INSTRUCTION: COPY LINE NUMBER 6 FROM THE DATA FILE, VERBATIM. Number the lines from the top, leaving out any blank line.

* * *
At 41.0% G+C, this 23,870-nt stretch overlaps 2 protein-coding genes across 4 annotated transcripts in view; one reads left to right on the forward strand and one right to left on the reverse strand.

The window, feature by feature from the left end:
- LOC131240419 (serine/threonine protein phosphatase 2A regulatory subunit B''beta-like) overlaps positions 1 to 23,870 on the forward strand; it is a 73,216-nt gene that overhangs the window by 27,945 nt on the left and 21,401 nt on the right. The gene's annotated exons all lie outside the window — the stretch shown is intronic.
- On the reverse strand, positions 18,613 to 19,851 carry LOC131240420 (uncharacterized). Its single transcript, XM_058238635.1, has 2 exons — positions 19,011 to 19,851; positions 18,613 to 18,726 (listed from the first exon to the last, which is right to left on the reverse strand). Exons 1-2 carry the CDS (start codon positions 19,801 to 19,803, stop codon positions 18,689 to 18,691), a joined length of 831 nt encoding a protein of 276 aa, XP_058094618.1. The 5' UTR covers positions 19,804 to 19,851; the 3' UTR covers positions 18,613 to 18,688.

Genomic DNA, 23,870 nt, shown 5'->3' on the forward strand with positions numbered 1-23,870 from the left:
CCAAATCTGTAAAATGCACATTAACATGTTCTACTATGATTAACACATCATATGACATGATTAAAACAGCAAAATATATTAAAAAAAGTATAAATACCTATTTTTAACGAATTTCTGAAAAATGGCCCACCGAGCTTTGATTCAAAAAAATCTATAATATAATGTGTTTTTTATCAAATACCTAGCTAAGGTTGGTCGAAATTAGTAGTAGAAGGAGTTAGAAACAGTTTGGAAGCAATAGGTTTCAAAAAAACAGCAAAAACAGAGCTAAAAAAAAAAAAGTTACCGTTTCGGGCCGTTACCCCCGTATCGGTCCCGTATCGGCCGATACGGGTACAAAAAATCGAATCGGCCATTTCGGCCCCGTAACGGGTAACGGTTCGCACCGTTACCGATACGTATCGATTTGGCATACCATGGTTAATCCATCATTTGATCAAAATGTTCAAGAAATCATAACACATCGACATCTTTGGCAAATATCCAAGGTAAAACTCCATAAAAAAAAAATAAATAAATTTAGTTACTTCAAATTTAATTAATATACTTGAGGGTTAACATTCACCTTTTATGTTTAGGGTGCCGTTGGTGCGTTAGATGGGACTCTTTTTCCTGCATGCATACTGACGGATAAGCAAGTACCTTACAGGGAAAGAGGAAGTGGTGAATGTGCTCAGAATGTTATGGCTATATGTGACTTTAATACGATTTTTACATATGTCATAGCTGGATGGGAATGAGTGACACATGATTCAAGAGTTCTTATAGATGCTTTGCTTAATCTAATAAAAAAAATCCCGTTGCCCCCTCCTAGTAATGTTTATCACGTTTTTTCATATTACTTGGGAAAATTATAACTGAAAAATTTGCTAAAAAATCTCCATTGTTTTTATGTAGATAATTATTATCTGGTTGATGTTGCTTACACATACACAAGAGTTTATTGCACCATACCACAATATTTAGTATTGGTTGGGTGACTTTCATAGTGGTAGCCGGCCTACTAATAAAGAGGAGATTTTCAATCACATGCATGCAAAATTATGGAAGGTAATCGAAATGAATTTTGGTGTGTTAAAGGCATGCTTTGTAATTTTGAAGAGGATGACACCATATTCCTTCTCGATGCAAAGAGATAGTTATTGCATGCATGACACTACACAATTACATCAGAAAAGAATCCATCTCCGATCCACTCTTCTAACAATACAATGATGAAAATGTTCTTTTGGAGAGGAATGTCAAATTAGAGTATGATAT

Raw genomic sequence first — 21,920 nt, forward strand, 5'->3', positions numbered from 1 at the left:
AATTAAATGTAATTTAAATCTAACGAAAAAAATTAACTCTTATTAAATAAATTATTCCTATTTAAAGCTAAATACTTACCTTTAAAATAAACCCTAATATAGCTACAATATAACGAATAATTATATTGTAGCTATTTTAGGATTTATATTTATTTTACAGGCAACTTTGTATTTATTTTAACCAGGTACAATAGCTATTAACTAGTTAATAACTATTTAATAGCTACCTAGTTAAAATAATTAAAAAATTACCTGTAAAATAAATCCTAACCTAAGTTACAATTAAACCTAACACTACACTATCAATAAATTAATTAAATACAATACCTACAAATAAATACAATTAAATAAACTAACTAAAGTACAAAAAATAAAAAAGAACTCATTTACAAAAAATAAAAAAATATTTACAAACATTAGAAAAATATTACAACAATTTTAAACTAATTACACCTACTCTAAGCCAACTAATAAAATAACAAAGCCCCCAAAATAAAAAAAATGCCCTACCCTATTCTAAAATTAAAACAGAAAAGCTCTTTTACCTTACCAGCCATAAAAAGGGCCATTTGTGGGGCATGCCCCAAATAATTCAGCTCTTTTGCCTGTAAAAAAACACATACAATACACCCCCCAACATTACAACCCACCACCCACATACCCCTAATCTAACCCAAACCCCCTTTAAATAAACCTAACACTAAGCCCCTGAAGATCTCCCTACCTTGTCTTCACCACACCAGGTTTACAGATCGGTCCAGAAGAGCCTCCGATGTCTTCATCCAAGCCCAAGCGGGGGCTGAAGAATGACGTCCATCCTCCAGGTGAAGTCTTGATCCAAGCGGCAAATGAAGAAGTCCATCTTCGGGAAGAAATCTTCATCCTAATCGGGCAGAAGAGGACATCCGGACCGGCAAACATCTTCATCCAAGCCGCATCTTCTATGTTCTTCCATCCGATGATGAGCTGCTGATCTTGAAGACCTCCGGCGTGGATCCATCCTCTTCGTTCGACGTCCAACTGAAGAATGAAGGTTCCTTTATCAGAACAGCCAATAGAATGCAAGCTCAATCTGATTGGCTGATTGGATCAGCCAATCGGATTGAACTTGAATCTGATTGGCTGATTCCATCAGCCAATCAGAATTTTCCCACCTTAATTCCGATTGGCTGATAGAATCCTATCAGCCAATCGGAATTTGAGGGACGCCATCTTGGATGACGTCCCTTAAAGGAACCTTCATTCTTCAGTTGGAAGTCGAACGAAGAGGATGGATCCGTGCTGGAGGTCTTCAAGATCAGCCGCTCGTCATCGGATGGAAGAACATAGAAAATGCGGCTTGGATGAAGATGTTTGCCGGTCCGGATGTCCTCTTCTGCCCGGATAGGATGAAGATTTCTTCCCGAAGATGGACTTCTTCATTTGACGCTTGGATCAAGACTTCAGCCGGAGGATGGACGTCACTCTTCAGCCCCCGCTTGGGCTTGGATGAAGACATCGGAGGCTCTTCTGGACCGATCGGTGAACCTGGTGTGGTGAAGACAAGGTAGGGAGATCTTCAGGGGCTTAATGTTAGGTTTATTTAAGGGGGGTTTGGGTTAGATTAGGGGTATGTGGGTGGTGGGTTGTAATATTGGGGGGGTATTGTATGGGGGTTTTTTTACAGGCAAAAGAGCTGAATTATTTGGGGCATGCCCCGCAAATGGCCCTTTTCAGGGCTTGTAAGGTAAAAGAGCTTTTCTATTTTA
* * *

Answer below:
CCAAATCTGTAAAATGCACATTAACATGTTCTACTATGATTAACACATCATATGACATGATTAAAACAGCAAAATATATTAAAAAAAGTATAAATACCTATTTTTAACGAATTTCTGAAAAATGGCCCACCGAGCTTTGATTCAAAAAAATCTATAATATAATGTGTTTTTTATCAAATACCTAGCTAAGGTTGGTCGAAATTAGTAGTAGAAGGAGTTAGAAACAGTTTGGAAGCAATAGGTTTCAAAAAAACAGCAAAAACAGAGCTAAAAAAAAAAAAGTTACCGTTTCGGGCCGTTACCCCCGTATCGGTCCCGTATCGGCCGATACGGGTACAAAAAATCGAATCGGCCATTTCGGCCCCGTAACGGGTAACGGTTCGCACCGTTACCGATACGTATCGATTTGGCATACCATGGTTAATCCATCATTTGATCAAAATGTTCAAGAAATCATAACACATCGACATCTTTGGCAAATATCCAAGGTAAAACTCCATAAAAAAAAAATAAATAAATTTAGTTACTTCAAATTTAATTAATATACTTGAGGGTTAACATTCACCTTTTATGTTTAGGGTGCCGTTGGTGCGTTAGATGGGACTCTTTTTCCTGCATGCATACTGACGGATAAGCAAGTACCTTACAGGGAAAGAGGAAGTGGTGAATGTGCTCAGAATGTTATGGCTATATGTGACTTTAATACGATTTTTACATATGTCATAGCTGGATGGGAATGAGTGACACATGATTCAAGAGTTCTTATAGATGCTTTGCTTAATCTAATAAAAAAAATCCCGTTGCCCCCTCCTAGTAATGTTTATCACGTTTTTTCATATTACTTGGGAAAATTATAACTGAAAAATTTGCTAAAAAATCTCCATTGTTTTTATGTAGATAATTATTATCTGGTTGATGTTGCTTACACATACACAAGAGTTTATTGCACCATACCACAATATTTAGTATTGGTTGGGTGACTTTCATAGTGGTAGCCGGCCTACTAATAAAGAGGAGATTTTCAATCACATGCATGCAAAATTATGGAAGGTAATCGAAATGAATTTTGGTGTGTTAAAGGCATGCTTTGTAATTTTGAAGAGGATGACACCATATTCCTTCTCGATGCAAAGAGATAGTTATTGCATGCATGACACTACACAATTACATCAGAAAAGAATCCATCTCCGATCCACTCTTCTAACAATACAATGATGAAAATGTTCTTTTGGAGAGGAATGTCAAATTAGAGTATGATAT